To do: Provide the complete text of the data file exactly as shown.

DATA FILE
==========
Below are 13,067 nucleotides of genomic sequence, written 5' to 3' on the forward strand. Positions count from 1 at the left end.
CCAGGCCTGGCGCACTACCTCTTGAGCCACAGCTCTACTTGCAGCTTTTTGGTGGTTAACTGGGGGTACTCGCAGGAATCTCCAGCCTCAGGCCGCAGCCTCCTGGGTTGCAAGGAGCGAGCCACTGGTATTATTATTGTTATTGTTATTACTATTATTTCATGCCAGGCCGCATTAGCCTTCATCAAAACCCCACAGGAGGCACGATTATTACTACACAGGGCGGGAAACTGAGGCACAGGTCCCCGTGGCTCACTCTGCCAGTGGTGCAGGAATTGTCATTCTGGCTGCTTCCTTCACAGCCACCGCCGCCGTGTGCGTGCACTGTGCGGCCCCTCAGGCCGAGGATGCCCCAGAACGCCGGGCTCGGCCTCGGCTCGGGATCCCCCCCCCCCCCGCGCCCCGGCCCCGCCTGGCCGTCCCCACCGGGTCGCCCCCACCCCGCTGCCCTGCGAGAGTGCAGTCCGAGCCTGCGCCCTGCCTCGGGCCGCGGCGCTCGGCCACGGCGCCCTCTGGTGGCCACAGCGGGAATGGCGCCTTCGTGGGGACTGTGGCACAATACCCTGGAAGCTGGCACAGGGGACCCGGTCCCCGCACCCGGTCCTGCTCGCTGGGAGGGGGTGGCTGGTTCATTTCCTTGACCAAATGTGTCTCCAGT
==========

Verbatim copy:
Below are 13,067 nucleotides of genomic sequence, written 5' to 3' on the forward strand. Positions count from 1 at the left end.
CCAGGCCTGGCGCACTACCTCTTGAGCCACAGCTCTACTTGCAGCTTTTTGGTGGTTAACTGGGGGTACTCGCAGGAATCTCCAGCCTCAGGCCGCAGCCTCCTGGGTTGCAAGGAGCGAGCCACTGGTATTATTATTGTTATTGTTATTACTATTATTTCATGCCAGGCCGCATTAGCCTTCATCAAAACCCCACAGGAGGCACGATTATTACTACACAGGGCGGGAAACTGAGGCACAGGTCCCCGTGGCTCACTCTGCCAGTGGTGCAGGAATTGTCATTCTGGCTGCTTCCTTCACAGCCACCGCCGCCGTGTGCGTGCACTGTGCGGCCCCTCAGGCCGAGGATGCCCCAGAACGCCGGGCTCGGCCTCGGCTCGGGATCCCCCCCCCCCCCGCGCCCCGGCCCCGCCTGGCCGTCCCCACCGGGTCGCCCCCACCCCGCTGCCCTGCGAGAGTGCAGTCCGAGCCTGCGCCCTGCCTCGGGCCGCGGCGCTCGGCCACGGCGCCCTCTGGTGGCCACAGCGGGAATGGCGCCTTCGTGGGGACTGTGGCACAATACCCTGGAAGCTGGCACAGGGGACCCGGTCCCCGCACCCGGTCCTGCTCGCTGGGAGGGGGTGGCTGGTTCATTTCCTTGACCAAATGTGTCTCCAGT